Textiles: an international history
Time: 11:00 - 13:00
Location: Keeley Street
This course has now finished
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What is the course about?
On this course you will study the remarkable history of one of the most overlooked yet most important aspects of material culture: the production and consumption of textiles. We wear them, sit on them, sleep on them and walk on them. But besides their most basic functions, textiles have had a huge range of social and cultural functions throughout their history in Africa, Asia, the Americas and Europe, not least being their ability to fashion identity and to express creativity, power and prestige.
Textile production began thousands of years ago, and we will examine surviving evidence of early techniques. We will explore the history of textiles in the Byzantine empire, and the European medieval world, when tapestries were the most highly prized art objects. We discover in the Renaissance world clothing signalled wealth so well that in some societies laws were introduced to enforce the wearing of modest attire.
We will examine the production of textiles in Africa, including Kuba, Kente and the flags of the Fante, as well as the complex cultural issues of Dutch wax prints. We will also examine textiles from the Islamic world, and the manufacture of Spitalfields Silks in London. We will also study the importance of textiles in trade and in political and cultural interchange, including the role of the Silk Road and the production of cotton fabrics, which was one of the chief drivers of the slave trade.
The Industrial Revolution was driven largely by a desire to mechanize textile production, which in turn drove advances in design in the 19th century, in which textiles played a key role. You will discover how William Morris and other members of the British Arts and Crafts Movement readdressed how textiles were designed and made. Influenced by these ideas, 20th century artists crossed into the applied arts and key painters and sculptors produced designs, including Dufy, Picasso and Henry Moore, adding further prestige to the resulting textiles.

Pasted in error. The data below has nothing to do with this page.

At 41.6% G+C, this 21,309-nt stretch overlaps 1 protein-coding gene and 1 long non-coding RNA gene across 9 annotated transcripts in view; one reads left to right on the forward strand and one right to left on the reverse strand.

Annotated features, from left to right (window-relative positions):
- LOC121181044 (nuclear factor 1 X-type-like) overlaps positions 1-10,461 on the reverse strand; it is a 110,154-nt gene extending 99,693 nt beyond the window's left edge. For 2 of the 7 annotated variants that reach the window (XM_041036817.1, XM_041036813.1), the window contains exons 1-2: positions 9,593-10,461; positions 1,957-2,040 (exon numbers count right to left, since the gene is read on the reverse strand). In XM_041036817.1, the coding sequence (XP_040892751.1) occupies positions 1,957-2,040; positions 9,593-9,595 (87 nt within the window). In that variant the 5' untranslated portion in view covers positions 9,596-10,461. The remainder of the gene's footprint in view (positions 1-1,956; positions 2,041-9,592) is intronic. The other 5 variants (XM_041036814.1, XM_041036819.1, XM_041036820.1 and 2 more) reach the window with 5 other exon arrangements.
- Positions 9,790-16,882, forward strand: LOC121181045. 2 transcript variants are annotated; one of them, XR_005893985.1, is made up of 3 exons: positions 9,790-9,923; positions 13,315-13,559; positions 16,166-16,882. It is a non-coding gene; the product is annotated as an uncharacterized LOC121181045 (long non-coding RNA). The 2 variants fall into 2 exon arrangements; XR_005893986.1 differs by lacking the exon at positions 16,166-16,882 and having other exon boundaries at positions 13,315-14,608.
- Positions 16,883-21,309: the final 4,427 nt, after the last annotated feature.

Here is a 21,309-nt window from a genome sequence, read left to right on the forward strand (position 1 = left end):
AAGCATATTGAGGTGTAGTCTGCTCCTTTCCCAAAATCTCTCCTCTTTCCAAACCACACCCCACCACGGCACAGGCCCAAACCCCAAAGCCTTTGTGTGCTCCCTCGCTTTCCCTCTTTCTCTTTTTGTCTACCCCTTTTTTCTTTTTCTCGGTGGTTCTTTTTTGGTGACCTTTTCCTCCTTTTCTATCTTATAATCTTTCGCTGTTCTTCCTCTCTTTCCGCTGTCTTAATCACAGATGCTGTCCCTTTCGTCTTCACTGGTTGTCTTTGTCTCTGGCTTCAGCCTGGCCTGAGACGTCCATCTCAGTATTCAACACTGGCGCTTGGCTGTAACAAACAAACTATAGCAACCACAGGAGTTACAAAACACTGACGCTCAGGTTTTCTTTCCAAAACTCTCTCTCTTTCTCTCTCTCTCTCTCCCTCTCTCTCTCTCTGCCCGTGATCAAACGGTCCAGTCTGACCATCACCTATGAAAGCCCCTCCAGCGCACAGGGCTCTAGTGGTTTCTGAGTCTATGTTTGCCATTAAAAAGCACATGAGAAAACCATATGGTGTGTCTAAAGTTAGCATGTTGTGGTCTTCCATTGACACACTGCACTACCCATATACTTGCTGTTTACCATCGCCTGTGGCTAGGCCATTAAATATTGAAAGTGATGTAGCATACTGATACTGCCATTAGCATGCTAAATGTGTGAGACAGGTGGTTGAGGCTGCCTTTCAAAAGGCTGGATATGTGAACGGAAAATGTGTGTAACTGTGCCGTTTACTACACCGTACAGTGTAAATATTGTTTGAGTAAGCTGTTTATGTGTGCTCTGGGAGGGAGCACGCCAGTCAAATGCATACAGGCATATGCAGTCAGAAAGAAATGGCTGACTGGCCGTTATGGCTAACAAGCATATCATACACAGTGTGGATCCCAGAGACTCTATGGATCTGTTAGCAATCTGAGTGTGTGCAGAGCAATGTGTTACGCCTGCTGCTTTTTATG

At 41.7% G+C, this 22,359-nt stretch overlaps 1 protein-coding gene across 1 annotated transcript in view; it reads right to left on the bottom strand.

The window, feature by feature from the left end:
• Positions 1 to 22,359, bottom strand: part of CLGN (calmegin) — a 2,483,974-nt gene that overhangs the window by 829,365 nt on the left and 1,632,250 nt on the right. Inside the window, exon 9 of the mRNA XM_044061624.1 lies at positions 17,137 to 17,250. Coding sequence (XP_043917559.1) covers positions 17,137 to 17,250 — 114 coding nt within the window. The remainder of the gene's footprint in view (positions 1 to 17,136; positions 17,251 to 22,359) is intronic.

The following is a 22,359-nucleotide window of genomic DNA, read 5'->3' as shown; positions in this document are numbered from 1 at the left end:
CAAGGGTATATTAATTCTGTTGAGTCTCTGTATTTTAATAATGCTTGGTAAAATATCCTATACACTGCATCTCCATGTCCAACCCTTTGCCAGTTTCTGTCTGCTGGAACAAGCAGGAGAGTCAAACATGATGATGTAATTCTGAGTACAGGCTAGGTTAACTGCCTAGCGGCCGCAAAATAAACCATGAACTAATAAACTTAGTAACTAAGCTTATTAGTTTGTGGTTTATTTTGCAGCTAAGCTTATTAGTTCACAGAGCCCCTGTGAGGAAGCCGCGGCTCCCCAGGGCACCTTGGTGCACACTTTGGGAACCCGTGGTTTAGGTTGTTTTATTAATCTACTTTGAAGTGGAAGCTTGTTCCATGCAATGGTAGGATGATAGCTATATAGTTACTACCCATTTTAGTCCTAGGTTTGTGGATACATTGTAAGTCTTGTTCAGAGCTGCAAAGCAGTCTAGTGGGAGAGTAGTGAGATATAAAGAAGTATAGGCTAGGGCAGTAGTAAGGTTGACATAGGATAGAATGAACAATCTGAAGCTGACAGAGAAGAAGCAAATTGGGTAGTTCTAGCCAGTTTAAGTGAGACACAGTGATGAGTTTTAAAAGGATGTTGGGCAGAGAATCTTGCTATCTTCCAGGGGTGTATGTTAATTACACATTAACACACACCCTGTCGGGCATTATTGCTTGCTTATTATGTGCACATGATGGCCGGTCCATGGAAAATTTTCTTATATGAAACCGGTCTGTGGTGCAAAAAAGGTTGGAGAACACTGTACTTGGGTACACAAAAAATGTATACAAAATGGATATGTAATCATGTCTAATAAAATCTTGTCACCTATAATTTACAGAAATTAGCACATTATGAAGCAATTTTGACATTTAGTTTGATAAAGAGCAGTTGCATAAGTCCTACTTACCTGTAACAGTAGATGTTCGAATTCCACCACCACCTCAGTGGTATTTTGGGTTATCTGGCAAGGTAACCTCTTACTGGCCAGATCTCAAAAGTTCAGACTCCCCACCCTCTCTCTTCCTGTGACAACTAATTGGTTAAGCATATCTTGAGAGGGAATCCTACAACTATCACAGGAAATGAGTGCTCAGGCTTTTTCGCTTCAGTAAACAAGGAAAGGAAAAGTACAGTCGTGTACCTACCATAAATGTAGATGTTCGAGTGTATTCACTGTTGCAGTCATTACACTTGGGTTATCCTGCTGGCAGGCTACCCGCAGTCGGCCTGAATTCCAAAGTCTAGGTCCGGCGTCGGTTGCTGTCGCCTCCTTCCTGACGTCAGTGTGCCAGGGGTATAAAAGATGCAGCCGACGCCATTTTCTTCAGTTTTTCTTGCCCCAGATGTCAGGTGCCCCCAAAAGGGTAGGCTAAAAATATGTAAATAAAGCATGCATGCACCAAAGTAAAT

Break week: 27/10.
What will we cover?
• You will learn about the different raw materials used for textile production and how these are made into fabrics
• You will learn about the development of textile manufacture from the earliest times to the present day, and become familiar with some of the technical terminology linked to it
• You will study the different ways in which textiles have been decorated over the centuries by means of figured weaving, printing techniques, painting, embroidery, sewing and dyeing
• You will look at examples of textiles from the Byzantine era, the European medieval era, the Ottoman empire, the Renaissance period, Safavid Iran (Persia), Tudor times, India, the United States, and many more locations
• You will examine how textiles can express identity in terms of fashion, wealth, national dress, religious dress, uniforms and flags
• You will discover the role and work of key designers in the development of modern textile design in the 19th and 20th centuries, such as William Morris, Arthur Silver, Josef Frank, Sonia Delaunay, Varvara Stepanova, Enid Marx, Lucienne Day and Althea McNish